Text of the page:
The Government has to be making this change for a reason, right? Consider the hypothetical scenario where a student is failing at least half of their units on a consistent basis. There are three potential explanations: 1) the student isn’t applying themselves 2) the student doesn’t have the capability to complete the course 3) the student has been disadvantaged by exceptional circumstances. Cases relating to the third explanation need to be separated from the first two through the policy’s mechanisms. If this 50%+ fail rate is explained by a lack of work ethic and/or a lack of competency, should the student still be entitled to a publicly funded tertiary education? A fair suggestion is for the student to find a course/career they are better suited toward, or to simply work harder. It would be naive to think that such measures for failing students are new as similar barriers have always existed. A student failing at this rate will face intervention from the University themselves with an example being Monash University’s 3 Level academic progress system.[5]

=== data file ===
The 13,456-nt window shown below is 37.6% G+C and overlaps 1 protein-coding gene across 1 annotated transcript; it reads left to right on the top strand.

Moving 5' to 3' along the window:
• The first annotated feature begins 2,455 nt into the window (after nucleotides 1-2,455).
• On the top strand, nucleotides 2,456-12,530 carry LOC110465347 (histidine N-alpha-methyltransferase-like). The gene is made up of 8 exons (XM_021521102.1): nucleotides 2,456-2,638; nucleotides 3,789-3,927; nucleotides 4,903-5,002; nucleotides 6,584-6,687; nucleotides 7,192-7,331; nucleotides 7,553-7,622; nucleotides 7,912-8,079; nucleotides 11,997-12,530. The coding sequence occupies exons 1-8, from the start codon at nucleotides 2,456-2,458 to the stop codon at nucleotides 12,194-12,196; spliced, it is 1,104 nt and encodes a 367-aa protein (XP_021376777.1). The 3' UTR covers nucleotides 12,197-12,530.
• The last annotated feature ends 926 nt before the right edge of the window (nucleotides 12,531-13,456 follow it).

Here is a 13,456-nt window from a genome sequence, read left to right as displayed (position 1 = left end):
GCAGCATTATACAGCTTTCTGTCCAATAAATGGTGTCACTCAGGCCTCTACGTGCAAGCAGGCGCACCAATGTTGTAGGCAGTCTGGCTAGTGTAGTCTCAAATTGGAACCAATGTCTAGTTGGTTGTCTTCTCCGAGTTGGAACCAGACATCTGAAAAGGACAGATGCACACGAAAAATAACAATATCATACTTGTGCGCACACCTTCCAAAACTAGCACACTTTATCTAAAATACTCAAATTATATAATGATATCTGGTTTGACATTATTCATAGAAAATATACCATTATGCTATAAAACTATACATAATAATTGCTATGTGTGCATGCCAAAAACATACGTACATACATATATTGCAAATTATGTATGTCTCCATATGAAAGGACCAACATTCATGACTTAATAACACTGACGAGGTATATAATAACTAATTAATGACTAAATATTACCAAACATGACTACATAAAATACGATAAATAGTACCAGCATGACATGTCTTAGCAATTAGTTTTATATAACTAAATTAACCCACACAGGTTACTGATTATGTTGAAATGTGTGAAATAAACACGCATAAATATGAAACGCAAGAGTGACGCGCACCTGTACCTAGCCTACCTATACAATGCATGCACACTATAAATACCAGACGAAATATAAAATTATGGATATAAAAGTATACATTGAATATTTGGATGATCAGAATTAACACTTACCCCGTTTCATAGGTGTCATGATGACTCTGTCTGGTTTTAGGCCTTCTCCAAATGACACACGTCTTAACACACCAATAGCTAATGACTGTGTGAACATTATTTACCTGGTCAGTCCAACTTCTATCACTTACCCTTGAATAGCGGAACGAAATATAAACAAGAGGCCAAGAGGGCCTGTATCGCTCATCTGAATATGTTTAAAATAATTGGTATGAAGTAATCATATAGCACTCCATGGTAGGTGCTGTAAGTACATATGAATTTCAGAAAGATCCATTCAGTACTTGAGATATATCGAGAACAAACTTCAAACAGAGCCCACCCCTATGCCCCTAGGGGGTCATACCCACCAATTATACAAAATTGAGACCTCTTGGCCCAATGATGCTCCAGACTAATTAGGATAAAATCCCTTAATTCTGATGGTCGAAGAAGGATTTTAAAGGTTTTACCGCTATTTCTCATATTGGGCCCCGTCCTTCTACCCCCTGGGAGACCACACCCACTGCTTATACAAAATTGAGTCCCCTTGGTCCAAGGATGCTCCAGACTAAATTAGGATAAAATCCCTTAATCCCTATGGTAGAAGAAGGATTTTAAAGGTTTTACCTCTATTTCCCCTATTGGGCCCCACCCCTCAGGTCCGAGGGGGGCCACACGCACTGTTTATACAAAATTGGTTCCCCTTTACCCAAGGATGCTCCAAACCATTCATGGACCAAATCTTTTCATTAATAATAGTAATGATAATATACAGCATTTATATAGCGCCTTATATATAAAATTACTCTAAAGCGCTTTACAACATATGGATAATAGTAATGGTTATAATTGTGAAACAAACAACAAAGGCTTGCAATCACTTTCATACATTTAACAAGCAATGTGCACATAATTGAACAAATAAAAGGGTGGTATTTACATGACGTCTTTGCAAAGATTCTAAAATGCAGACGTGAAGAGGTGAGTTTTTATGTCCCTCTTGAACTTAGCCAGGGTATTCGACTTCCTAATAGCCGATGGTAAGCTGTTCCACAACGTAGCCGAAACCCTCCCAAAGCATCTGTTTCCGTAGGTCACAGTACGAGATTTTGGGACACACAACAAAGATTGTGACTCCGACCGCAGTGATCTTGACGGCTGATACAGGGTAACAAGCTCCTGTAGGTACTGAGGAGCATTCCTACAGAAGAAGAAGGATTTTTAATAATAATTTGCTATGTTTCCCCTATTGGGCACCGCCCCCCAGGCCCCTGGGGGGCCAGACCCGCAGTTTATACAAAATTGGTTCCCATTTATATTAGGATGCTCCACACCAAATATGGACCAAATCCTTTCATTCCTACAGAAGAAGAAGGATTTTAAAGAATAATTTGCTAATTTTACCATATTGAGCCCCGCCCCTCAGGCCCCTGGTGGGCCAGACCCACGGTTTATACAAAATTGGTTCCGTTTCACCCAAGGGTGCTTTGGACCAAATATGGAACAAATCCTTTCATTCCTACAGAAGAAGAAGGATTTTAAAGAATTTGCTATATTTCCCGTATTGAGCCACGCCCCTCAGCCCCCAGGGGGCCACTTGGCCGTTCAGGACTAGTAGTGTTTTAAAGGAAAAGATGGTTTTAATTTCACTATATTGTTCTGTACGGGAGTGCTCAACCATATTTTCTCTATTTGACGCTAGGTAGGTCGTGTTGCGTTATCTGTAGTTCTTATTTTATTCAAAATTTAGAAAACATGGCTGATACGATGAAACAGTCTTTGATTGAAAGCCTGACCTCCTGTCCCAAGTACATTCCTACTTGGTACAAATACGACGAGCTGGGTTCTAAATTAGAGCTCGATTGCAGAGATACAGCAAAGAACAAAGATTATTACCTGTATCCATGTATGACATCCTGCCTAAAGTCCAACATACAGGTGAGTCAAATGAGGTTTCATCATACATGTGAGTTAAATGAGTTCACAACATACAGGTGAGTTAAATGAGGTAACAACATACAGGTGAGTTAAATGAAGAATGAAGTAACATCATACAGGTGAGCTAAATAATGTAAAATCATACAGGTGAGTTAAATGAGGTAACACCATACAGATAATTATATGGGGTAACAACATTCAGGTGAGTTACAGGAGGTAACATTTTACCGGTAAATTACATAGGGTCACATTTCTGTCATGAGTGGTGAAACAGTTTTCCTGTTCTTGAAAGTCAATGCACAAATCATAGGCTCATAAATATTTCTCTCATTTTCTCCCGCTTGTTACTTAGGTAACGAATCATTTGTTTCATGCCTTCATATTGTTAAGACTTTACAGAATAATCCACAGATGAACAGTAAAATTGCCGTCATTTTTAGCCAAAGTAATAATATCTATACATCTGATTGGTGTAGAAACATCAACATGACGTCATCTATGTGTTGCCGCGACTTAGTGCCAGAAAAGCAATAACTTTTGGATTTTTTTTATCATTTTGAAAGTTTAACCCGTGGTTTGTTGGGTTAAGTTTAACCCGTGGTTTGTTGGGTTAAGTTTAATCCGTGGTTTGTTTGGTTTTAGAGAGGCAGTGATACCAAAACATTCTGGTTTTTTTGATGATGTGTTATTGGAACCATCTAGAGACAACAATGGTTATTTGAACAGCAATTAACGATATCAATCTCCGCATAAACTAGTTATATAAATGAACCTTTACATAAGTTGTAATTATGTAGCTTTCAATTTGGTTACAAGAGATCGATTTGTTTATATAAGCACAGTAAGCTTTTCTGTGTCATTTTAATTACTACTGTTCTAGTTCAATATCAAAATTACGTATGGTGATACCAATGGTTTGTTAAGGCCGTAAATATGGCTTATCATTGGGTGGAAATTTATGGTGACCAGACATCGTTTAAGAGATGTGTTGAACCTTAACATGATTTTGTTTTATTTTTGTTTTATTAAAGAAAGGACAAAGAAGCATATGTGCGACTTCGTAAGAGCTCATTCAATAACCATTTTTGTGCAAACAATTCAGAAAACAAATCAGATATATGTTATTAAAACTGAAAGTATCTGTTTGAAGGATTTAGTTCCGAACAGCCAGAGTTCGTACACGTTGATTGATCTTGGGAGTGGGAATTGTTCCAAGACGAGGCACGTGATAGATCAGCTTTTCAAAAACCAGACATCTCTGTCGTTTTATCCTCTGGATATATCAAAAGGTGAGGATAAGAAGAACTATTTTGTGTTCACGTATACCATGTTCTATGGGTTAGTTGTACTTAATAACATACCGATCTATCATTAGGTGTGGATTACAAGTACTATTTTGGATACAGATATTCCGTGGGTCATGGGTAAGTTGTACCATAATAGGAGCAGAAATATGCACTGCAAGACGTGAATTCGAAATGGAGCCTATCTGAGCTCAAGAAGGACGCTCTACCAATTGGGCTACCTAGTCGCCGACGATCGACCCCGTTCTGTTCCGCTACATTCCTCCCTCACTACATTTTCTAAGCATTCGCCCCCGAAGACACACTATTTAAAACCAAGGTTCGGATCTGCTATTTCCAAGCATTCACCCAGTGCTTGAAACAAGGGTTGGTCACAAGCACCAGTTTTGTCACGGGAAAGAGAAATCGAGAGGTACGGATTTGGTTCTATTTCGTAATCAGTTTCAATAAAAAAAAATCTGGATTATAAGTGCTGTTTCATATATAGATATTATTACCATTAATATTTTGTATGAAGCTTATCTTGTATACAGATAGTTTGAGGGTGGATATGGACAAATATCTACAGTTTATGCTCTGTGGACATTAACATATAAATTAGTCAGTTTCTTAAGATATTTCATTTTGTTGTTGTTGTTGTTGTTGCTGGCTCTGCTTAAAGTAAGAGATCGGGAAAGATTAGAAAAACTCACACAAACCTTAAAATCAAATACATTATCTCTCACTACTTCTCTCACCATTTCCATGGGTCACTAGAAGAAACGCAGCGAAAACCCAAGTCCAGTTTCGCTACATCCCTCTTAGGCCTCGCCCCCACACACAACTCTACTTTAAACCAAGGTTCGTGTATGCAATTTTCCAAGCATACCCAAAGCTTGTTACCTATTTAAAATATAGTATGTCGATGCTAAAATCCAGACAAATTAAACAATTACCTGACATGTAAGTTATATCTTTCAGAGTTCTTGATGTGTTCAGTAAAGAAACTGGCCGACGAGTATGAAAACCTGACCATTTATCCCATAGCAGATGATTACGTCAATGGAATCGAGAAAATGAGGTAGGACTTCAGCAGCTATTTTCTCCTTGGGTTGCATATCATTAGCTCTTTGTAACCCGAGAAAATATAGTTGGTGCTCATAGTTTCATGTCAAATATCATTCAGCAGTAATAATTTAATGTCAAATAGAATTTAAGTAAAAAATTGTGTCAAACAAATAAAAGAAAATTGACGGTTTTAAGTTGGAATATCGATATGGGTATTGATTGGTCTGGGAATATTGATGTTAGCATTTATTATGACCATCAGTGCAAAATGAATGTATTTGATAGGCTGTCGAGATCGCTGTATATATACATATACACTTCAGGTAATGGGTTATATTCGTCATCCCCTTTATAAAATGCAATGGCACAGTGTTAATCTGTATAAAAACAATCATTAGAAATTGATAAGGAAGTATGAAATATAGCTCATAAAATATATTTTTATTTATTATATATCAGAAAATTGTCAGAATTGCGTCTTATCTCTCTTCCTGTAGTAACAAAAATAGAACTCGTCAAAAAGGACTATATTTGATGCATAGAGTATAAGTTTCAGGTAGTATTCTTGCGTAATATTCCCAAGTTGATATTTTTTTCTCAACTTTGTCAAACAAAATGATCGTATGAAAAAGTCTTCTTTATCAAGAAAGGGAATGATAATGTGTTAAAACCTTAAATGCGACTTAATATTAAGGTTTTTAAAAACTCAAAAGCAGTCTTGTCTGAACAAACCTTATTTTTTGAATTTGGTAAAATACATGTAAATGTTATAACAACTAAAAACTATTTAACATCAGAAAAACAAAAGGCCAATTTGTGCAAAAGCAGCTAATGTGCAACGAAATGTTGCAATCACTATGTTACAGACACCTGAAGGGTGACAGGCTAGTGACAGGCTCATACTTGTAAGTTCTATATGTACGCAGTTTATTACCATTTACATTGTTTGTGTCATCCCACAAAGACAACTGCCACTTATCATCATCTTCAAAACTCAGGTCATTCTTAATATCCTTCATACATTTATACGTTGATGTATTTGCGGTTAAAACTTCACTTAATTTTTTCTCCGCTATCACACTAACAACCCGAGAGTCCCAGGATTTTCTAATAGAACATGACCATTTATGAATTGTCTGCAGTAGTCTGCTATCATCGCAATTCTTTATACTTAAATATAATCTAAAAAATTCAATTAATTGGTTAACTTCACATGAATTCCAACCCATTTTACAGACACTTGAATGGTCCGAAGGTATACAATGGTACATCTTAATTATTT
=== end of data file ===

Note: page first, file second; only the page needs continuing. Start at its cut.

The Mincer model suggests that individuals should make the decision to further their education based on the present discounted value of their lifetime earnings.[6] University is costly, you likely have to pay for your degree at some stage, and you forgo potential earnings by undertaking study. However, with a degree in your possession, you signal to firms that you are productive through both work ethic and competency.[7] Firms seek to hire productive individuals, which will raise your wage. For certain individuals, this increased wage greatly exceeds the costs of education. For other individuals, the earnings that they forwent were more valuable than the investment in their education. If HECS is unavailable for failing students, these costs are enhanced, meaning that a degree will carry more weight in signalling to employers that an individual is productive. This is the unapologetic economic explanation, whether this is fair is up for interpretation.